The second-largest Finnish grocery retailer, the K-Group, is to begin providing customers with statistics on the carbon footprint of some food purchases. This autumn K-Group will begin providing those enrolled in its Plussa customer loyalty programme with data on the climate impact of their food shopping.
The system will not pinpoint details for individual products but simply generate data based on popular product groups such as milk, bread, beef and root vegetables. Initially the programme will cover 40 product groups.
The K-Group is the second major Finnish retailer to roll out such a scheme. Last month its main rival, S-Group, said it would start letting shoppers know the carbon impact of their purchases.
Together the two chains control more than 83 percent of the Finnish groceries market, according to the Finnish Grocery Trade Association. Last year the association said that the S-Group had a market share of more than 46 percent, followed by the K-Group at just over 36 percent and German budget chain Lidl with less than 10 percent.
Like that of the S-Group, the K-Group tracker will be based on climate impact estimates from Natural Resources Institute Finland (Luke), one of Finland’s official statistics authorities.
The Finnish Innovation Fund Sitra meanwhile estimates that 68 percent of Finland’s greenhouse gas emissions are related to household consumption.
The K-Group says that many clients have asked for support in making sustainable choices when shopping for food.
“We want to help our customers to make choices that are responsible and in line with their values,” head of the company’s grocery divison, Ari Akseli, says.
Meanwhile at S-Group, “our aim is to offer help and tools to consumers so they can check and reduce the climate impact of their food purchases,” says Senior Vice President for Sustainability and CSR Lea Rankinen.
The S-Group has already begun showing carbon figures for some product groups to loyalty card holders who log into a website.
“For instance you can see your purchases of meat, fish, fruit and vegetables, in other words practically all the major product categories, and an estimate of their carbon footprint,” says S-Group product manager Vesa Riihelä.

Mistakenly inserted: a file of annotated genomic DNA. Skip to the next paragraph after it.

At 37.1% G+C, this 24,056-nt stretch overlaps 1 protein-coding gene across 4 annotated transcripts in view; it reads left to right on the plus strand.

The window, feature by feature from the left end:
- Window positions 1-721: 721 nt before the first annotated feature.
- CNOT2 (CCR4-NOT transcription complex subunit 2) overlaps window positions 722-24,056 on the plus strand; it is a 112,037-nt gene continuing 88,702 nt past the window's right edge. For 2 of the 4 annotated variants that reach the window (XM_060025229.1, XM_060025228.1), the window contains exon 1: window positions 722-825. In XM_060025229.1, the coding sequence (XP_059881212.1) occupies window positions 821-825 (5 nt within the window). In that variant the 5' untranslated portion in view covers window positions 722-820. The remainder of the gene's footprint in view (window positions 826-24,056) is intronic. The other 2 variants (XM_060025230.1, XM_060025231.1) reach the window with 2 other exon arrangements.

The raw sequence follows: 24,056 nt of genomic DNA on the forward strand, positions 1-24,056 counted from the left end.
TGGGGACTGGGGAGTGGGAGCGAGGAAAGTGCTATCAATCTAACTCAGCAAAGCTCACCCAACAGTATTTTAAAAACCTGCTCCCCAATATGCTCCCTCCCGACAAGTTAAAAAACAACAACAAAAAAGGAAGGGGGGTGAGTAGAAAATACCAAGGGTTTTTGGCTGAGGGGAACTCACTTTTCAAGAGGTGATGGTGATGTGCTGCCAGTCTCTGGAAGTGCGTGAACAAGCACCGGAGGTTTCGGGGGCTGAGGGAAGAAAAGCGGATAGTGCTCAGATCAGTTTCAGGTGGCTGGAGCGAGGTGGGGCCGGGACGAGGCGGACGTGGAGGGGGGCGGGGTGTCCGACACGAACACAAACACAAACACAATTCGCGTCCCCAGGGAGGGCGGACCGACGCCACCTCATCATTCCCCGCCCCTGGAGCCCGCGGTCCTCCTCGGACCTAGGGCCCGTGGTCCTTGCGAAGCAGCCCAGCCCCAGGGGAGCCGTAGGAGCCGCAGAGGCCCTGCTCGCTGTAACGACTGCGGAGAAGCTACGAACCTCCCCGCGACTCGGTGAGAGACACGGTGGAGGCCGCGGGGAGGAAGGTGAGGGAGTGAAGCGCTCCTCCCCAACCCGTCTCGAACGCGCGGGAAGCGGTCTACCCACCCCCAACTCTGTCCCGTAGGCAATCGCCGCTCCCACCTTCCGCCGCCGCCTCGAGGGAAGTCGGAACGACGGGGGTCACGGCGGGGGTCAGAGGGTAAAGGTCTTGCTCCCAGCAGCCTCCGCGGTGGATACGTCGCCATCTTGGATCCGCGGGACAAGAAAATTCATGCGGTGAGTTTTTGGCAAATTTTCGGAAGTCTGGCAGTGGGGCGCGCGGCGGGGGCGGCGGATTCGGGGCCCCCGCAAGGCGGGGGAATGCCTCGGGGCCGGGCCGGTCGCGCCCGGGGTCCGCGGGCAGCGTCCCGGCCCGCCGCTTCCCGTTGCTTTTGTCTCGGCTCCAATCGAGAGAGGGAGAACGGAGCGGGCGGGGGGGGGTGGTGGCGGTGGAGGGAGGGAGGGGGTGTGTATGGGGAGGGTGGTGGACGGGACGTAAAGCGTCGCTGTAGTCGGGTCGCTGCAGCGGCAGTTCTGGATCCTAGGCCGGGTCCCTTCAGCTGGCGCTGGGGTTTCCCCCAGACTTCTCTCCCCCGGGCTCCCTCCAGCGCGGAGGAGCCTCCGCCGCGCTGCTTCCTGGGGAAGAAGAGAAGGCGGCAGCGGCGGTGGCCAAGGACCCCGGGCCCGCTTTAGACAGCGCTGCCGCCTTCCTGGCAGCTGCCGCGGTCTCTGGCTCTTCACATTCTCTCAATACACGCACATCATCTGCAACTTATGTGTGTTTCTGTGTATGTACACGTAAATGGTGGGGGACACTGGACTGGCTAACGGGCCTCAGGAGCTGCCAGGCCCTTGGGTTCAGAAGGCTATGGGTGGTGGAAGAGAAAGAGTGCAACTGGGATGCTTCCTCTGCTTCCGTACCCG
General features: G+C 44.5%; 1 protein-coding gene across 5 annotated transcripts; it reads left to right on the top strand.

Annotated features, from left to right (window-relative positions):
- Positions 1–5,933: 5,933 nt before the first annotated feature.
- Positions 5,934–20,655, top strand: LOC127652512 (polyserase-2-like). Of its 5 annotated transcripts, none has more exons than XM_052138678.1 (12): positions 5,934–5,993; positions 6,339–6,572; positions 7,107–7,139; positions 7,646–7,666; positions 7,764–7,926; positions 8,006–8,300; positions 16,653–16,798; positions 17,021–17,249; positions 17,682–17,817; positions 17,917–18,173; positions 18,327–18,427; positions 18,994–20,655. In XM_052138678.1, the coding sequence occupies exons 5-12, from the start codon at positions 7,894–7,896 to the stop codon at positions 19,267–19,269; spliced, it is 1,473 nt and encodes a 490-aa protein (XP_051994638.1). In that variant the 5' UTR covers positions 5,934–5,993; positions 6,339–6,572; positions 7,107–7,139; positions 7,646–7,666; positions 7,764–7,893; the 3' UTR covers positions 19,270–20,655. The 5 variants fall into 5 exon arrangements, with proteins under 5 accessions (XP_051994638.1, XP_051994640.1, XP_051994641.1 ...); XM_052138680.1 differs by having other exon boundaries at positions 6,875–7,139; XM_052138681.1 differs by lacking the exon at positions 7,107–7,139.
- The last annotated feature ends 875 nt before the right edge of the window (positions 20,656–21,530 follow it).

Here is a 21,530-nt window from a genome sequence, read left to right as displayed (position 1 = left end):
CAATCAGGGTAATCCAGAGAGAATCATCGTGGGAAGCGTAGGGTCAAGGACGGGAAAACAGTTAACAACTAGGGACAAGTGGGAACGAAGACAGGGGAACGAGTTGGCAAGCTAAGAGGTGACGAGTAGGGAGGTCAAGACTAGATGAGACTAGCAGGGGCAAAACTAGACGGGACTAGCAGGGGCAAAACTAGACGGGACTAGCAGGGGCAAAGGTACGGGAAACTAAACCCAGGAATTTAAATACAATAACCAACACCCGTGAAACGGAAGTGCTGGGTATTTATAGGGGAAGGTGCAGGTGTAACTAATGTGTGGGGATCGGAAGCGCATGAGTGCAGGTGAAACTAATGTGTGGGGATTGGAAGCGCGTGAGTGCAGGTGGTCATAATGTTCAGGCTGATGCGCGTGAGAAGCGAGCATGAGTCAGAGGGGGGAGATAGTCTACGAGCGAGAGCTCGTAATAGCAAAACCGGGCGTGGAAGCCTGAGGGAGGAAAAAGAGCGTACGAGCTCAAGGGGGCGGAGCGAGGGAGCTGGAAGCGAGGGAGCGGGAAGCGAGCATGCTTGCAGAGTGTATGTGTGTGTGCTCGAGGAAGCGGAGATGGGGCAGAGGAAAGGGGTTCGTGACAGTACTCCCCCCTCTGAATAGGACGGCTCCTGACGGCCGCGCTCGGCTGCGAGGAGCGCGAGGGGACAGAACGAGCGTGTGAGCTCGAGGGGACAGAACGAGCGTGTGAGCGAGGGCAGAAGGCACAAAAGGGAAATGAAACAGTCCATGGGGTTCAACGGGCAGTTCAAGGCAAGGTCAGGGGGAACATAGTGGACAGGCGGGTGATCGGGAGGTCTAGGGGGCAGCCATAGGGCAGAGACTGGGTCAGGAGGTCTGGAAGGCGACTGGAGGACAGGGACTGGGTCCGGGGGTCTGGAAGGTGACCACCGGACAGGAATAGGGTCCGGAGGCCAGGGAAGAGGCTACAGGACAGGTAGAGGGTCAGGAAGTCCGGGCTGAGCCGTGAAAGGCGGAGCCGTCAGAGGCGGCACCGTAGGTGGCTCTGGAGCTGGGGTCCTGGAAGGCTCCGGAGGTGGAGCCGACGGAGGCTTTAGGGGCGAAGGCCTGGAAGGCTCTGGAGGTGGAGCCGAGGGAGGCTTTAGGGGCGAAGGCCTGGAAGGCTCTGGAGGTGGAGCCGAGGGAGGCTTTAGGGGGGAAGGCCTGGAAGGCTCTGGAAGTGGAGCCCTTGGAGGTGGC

He told Yle last month that some 150,000 people had signed up for the service, with the number growing by 25,000–30,000 per month.
No silver bullet
Environmental scientists say such trackers are a small step in the right direction.
“Many companies estimate the climate impact of their products, but we are not yet in a situation where reliable product- and brand-specific data is available on a comprehensive, comparable basis for all products,” notes Merja Saarinen, a senior scientist at Luke.
According to Marja Salo, a researcher at the Finnish Environment Institute (SYKE), “all solutions that increase transparency in consumption are good in terms of boosting consumer awareness, especially when that information is tied to everyday life.”
However she does not see such trackers as a silver bullet to change consumption habits in a more sustainable direction. For instance, WWF Finland estimates that residents of Finland used up their share of the planet’s natural resources by early April this year.
“I wouldn’t rely on everything changing when consumers get information about their carbon footprints,” Salo tells Yle.
“Even if we have plenty of information, that alone is not enough. We need many forms of guidance.”